Anthrax scare brought out ACU's teamwork


Thursday | October 11, 2001

By Loretta Fulton / Abilene Reporter-News


The crisis management team at Abilene Christian University was well-prepared -- for a tornado, or maybe even a flood.

No one thought of an anthrax scare.

But as the team's name implies, the team jumped into high gear in a hurry when word came Tuesday evening that a suspicious letter had been opened in the Hardin Administration Building and authorities, including the FBI, had been notified.

The team consists of people from various areas of the campus, including media relations, computer network technicians, facilities managers and campus life. The team was so well-prepared because it had intensified its efforts during the past year, said team member Michelle Morris, director of marketing and public relations.

As soon as word of the incident spread, about 5:45 p.m., the team sprang into action.

By 8 p.m. the team had updated the university's Web site to include a "letter to the students" from ACU President Royce Money, which the team composed. It outlined what had happened, the belief that there was no danger, and instructions for students and employees who work or attend class in the administration building. Between 8 and 9 p.m., emails were sent to all students and employees, and by 10 p.m. Money's letter was physically delivered to every student in the residence halls.

Technicians kept university phone lines open all night so concerned parents could call. By 10 p.m. 300 people had read the letter on the Web site and the phone calls were coming, Morris said.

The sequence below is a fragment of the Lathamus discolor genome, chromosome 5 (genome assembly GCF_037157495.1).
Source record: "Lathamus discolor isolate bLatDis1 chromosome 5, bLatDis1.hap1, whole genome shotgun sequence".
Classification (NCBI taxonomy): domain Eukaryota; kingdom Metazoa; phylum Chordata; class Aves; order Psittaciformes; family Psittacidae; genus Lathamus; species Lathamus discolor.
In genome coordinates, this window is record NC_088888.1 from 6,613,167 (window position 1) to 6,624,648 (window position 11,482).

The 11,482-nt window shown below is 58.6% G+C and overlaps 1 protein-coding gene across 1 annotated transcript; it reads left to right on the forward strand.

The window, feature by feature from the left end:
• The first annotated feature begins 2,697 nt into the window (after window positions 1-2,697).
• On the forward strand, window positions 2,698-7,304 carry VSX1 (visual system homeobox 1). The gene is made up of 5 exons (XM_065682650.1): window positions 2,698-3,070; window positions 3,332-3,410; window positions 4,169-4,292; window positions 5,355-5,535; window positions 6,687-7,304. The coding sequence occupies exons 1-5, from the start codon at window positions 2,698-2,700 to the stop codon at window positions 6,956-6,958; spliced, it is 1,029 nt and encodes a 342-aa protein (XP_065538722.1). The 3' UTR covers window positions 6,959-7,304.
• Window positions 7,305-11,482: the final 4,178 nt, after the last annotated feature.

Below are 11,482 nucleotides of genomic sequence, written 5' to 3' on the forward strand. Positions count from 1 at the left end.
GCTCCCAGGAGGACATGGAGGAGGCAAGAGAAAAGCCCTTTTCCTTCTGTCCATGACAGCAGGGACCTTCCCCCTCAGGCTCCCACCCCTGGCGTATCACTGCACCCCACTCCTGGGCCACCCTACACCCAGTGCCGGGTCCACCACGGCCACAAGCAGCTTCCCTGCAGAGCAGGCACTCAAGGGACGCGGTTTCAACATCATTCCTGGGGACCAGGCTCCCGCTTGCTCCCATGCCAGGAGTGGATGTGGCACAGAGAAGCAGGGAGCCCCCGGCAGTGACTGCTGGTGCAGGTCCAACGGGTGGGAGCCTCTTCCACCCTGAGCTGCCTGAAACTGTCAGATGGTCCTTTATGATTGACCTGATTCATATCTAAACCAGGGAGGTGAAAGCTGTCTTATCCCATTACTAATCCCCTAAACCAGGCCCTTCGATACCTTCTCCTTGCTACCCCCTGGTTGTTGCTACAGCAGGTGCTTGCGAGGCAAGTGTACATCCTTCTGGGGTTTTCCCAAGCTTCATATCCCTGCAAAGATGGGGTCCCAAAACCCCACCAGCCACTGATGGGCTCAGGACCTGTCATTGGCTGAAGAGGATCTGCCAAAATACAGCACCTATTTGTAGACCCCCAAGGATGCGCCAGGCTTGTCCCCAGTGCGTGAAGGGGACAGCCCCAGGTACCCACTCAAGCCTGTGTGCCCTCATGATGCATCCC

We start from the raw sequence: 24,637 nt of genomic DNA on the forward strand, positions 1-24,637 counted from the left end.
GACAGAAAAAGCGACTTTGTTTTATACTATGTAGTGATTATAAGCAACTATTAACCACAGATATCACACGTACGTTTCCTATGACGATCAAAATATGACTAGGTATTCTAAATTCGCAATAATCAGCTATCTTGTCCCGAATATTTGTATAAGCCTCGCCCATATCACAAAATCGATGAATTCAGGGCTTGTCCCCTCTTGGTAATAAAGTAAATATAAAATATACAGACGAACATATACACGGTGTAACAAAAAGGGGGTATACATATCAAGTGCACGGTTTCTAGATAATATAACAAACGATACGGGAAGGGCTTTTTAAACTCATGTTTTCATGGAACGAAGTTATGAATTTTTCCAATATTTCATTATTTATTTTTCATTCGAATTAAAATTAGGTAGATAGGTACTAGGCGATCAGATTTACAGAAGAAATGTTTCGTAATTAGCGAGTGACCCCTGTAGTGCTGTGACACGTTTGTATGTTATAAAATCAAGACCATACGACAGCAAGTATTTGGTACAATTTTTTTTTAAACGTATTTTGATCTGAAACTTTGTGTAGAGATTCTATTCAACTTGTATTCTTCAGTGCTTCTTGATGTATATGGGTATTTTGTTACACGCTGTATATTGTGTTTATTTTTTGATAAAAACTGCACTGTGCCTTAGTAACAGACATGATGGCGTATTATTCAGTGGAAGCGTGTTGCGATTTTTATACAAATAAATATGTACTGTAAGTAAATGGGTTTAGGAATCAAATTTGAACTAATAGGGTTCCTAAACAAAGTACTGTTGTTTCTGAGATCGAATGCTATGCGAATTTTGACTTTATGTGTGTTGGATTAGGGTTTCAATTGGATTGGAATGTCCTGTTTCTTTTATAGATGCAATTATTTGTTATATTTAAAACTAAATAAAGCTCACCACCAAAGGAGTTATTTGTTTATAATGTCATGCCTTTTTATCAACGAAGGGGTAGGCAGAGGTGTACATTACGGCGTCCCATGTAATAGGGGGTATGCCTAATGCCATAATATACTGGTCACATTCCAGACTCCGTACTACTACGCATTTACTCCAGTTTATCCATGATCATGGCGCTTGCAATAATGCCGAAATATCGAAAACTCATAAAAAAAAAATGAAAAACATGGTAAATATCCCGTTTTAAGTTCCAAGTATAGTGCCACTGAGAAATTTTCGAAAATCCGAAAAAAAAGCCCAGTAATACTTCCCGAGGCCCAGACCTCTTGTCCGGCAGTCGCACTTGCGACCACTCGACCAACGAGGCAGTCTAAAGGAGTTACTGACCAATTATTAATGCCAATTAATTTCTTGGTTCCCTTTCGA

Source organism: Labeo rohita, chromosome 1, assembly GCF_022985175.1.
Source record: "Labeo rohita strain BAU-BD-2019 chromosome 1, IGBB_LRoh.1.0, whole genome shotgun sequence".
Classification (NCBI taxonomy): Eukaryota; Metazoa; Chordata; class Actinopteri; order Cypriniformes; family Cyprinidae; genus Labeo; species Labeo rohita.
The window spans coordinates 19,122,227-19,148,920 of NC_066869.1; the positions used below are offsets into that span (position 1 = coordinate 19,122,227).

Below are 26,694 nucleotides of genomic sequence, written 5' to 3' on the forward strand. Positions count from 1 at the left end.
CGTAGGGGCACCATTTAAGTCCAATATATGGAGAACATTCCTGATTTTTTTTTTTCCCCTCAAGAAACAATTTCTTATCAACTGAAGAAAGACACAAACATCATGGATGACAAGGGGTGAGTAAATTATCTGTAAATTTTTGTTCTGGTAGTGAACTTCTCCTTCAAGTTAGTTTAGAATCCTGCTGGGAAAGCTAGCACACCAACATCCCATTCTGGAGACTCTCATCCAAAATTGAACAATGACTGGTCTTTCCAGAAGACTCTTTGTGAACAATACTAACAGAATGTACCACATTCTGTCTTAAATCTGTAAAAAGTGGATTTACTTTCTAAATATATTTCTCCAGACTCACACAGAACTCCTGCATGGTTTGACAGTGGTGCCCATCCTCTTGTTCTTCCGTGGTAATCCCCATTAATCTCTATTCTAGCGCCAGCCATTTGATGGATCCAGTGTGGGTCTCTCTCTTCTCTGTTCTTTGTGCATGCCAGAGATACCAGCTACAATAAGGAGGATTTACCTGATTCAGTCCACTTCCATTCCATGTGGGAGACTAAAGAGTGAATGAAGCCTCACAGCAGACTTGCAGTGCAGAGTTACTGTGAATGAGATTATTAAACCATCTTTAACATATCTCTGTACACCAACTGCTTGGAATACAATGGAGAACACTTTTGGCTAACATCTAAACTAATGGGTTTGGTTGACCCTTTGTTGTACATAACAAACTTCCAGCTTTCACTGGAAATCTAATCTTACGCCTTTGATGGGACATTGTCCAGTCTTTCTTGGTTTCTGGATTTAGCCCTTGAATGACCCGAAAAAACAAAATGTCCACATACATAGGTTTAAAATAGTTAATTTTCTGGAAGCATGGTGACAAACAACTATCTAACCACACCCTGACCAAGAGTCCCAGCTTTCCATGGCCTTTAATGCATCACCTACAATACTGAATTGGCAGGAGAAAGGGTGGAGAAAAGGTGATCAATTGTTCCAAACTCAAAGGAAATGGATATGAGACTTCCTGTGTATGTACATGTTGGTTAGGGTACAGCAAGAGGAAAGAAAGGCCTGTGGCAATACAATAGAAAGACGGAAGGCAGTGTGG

The team wasn't finished. They huddled at midnight to plan a press conference for 10:30 Wednesday morning. Two press releases were written, copies of Money's letter were made, and information on anthrax was pulled off the Centers for Disease Control and Prevention Web site for distribution to reporters.

Telephones, power sources and Internet connections were set up in the press conference room in case the media needed them. Even coffee and doughnuts were ordered.

Student journalists got a first-hand taste of deadline reporting. Jessica Smith, editor of the ACU Optimist, gathered five staff members and they started remaking the newspaper's front page as soon as she learned what happened. The paper is published twice a week, Wednesday and Friday.

Smith and other reporters went to the administration building and stayed as long as they could. By 10 p.m. they were back in the office rewriting and redesigning the eight-page paper.

"At that point we ripped up the front page and one inside page," Smith said.

The paper was rushed to the Abilene Reporter-News at 11 p.m. to print and was picked up at 10:30 a.m. Wednesday, in time to distribute at the end of the 11 a.m. chapel service.

Cheryl Bacon, chairwoman of the Department of Journalism and Mass Communication, was impressed with what she saw. "It's the way journalism students become journalists," she said.

Contact staff writer Loretta Fulton at 676-6778 or fultonl@abinews.com.

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Last update: October 11, 2001

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